Overview of Conduct Disorder: Implications for School Rehabilitation Professionals

Overview of Conduct Disorder: Implications for School Rehabilitation Professionals

Michael F. Shaughnessy, Mark Williams II, Carl Michael Carlson, Chia Jung Yeh
DOI: 10.4018/978-1-7998-7630-4.ch018
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Research studies show that conduct disorder is a disruptive behavior disorder that might cause children to experience some challenges within their personal and social life. Very often children with this disorder might be feeling failure at school and exclusion from their peers and others. It might also affect their home, social, and school environments. These students with this disorder might present management and therapeutic challenges for counselors, psychologists, and mental health professionals. This chapter aims to provide an overview of conduct disorder, which might help school rehabilitation professionals and educators understand what risk factors, symptoms, diagnosis criteria, and treatment options can better understand this disorder, preventions, and interventions. This chapter will cursorily explore these realms with an overview of this disorder and offer some implementations and recommendations for school rehabilitation professionals.
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Students with conduct disorders have been a challenge in the schools for many years. There are students with overt and covert conduct disorders with behaviors ranging from theft to assault to fire starting, and these students have presented management challenges and therapeutic challenges for counselors, psychologists and mental health professionals alike. This chapter will cursorily explore this disorder and provide an overview of this disorder and examine treatment issues, including characteristics, risk factors, causes, symptoms, diagnostic criteria, and some treatments, and implementation in the classroom.


Children and adolescents with conduct disorder often show intense emotional and behavioral problems (Psychology Today, 2017). Children with minor conduct disorder diagnose consistently violate others' rights and will not adapt their behavior to meet the law or other social norms (Porter, n.d.). They may be labeled as juvenile delinquents in the courts and in the judicial system. The impact of some students’ behavior patterns will bring them in contact with disciplinary actions from the school system. Further, their parents may have to attend various disciplinary meetings, and the juvenile justice system may also become involved (Kauffman et al., 2017).

Students with conduct disorder often show aggression and anger, demonstrating some difficulties in retaining appropriate behavioral relationships with peers, family, and other authority figures (Woodard et al., 2019). Often, educators view and label these students as simply “bad boys” or “bad girls” without realizing the underlying and legitimate mental disorder.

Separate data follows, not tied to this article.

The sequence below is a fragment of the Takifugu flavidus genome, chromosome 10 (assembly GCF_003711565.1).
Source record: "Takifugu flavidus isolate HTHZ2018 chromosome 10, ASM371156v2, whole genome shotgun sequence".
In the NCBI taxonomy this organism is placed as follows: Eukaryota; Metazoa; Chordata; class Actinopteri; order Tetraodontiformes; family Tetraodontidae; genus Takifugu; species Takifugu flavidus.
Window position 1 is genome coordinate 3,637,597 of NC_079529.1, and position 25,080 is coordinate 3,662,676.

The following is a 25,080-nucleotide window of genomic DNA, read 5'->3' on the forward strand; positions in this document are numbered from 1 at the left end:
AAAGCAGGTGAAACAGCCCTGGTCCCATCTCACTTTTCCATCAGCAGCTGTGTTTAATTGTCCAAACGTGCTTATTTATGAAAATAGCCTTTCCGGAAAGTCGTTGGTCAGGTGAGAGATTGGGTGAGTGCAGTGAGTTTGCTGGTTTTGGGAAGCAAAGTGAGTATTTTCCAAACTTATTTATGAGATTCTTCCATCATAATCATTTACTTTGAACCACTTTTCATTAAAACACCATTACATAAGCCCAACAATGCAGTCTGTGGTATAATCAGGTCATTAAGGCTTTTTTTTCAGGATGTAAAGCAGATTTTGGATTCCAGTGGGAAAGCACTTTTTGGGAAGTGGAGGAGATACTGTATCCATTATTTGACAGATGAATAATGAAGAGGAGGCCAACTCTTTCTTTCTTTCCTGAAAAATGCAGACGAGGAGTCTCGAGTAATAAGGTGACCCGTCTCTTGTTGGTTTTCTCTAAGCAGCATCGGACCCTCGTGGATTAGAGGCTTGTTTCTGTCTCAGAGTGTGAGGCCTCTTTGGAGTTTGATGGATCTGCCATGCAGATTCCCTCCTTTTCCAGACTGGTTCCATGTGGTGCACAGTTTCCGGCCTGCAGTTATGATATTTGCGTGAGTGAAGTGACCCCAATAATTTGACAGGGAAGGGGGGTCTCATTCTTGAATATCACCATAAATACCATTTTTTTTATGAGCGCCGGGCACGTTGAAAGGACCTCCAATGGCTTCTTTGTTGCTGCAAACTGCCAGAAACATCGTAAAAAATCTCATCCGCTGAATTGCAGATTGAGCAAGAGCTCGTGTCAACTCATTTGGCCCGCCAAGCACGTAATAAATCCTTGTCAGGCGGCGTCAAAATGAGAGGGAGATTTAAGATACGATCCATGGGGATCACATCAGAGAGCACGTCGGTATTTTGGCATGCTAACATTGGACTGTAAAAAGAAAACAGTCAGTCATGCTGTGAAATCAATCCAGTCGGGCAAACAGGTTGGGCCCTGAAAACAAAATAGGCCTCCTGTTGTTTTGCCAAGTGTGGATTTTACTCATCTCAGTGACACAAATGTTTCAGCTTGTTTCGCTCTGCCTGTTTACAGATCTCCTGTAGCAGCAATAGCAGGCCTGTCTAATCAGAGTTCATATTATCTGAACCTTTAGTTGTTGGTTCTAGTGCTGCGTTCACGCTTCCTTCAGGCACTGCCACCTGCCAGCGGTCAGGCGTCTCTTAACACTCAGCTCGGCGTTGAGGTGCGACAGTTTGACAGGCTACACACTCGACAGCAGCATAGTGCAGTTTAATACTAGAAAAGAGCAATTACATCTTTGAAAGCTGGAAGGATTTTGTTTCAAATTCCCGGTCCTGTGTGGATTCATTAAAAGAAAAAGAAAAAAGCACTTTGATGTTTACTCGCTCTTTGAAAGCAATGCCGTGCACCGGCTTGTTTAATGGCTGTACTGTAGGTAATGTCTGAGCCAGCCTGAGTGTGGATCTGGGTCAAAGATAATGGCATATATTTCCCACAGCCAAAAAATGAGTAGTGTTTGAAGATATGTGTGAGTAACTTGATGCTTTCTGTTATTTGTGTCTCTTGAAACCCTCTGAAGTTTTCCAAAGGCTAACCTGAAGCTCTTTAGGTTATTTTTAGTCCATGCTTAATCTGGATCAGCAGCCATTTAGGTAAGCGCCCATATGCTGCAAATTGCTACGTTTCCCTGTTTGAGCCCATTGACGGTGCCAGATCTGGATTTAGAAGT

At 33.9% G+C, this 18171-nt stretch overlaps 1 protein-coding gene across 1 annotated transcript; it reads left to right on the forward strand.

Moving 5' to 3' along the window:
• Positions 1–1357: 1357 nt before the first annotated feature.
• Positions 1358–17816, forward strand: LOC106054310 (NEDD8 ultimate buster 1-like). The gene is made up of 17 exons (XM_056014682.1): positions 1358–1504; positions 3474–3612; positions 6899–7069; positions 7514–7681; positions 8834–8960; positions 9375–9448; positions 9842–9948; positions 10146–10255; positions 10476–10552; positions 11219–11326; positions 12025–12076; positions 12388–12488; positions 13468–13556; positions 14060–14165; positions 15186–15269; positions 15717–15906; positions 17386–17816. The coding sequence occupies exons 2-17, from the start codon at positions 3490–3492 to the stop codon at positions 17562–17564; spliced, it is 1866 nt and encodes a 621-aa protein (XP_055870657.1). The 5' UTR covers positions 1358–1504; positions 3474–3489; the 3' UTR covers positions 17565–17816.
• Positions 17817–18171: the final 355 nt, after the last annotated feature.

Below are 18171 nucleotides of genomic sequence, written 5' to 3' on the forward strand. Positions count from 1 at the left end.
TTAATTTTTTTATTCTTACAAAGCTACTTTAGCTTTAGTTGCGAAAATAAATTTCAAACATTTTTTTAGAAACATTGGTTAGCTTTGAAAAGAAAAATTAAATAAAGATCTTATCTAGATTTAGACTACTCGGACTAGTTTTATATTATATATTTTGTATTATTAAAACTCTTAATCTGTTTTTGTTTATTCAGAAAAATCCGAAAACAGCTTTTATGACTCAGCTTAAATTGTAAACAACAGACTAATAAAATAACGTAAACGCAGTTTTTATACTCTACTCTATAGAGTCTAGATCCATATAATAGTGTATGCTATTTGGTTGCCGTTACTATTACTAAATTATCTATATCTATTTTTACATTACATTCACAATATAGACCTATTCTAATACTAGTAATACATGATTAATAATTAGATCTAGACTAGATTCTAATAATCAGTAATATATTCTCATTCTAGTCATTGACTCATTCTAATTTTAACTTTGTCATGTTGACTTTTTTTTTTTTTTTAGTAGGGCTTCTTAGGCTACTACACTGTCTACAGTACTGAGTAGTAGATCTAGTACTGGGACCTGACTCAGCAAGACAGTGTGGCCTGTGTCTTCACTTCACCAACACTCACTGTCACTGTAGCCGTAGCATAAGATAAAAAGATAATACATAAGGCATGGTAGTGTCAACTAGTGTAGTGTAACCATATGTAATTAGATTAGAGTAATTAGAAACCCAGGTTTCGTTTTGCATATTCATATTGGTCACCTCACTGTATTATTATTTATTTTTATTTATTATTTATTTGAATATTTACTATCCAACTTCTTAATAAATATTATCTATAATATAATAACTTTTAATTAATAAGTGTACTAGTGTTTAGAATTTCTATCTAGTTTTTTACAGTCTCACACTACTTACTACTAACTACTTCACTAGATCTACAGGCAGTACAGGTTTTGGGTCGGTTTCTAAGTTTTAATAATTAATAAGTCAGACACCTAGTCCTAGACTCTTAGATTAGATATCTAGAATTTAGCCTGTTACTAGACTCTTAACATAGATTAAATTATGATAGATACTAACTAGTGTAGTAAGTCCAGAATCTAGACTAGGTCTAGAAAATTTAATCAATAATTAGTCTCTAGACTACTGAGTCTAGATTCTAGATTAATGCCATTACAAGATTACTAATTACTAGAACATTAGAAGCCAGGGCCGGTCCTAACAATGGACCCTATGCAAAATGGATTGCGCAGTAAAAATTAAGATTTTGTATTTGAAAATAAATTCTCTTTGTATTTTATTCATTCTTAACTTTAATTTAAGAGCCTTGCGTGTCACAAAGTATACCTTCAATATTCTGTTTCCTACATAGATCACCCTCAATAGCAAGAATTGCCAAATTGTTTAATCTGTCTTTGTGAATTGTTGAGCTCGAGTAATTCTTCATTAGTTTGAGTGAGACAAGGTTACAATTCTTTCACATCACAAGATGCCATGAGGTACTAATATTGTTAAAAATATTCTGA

Key Terms in this Chapter

Conduct Disorder: A common and more severe disorder than ODD which shows repetitive and insistent specific behaviors (i.e., frequent lying, theft, destruction of property, burning, fighting, and unkind to animals, etc.) and emotional problems in youths plus often experiencing some challenging behaviors, such as violation of rules, not respecting others’ rights, demonstrating aggressive behaviors, etc. It’s often a diagnosis that is usually given to children and adolescents under the age of 18 (APA, 2013; AACAP, 2018 ; Jones, 2008; Colins et al., 2020).

Oppositional Defiant Disorder (ODD): A behavior disorder persists for at least six months which usually diagnosed in younger children who often exhibit a pattern of some hostile behaviors like argumentative/defiant behaviors, spiteful or vindictive behaviors, temper tantrums, and often lose temper, easily annoyed, or feeling angry (American Psychiatric Association, 2020). Children with ODD might refuse to follow directions, deliberately annoying, acting out toward, and demonstrate a rebelliousness toward all adults.

Intermittent Explosive Disorder (IED): “an impulse-control disorder” is often considered a tendency by impulsive, nonconscious and spontaneous aggressive outbursts (Scott et al., 2016, p. 3161). It can show verbal or physical aggressive actions which might cause or involve some physical injury toward others’ belongings, animals or other people and these actions are not influenced by any other mental disorder or a general medical condition (American Psychiatric Association, 2020; Coccaro, 2020).

Attention Deficit Hyperactivity Disorder (ADHD): Is a complex disorder, which can be seen as a disorder of life time, developing in preschool years and manifesting symptoms (full and/or partial) throughout adulthood; therefore, it is not surprising that there are no simple solutions. ADHD has been given a variety of names over the years, including the still commonly used attention-deficit disorder (ADD) (APA, 2020; Singh et al., 202015; Singh & Squires, 2014).

Disruptive Behavior: Behavior that frequently threatens, scares others or often disturbs social and community rules. This term is characteristically often considered to the behavior of children; however, it can also be applied to designate adult behavior (APA, 2020).

DSM-5: An abbreviation for Diagnostic and Statistical Manual of Mental Disorders with Fifth Edition (APA, 2020).

Rehabilitation Professionals: A group of health care and education specialists with different credentials who provide relevant care, training, therapies, consultations, and educations in any rehabilitation program and setting, including schools, classrooms, or hospitals.

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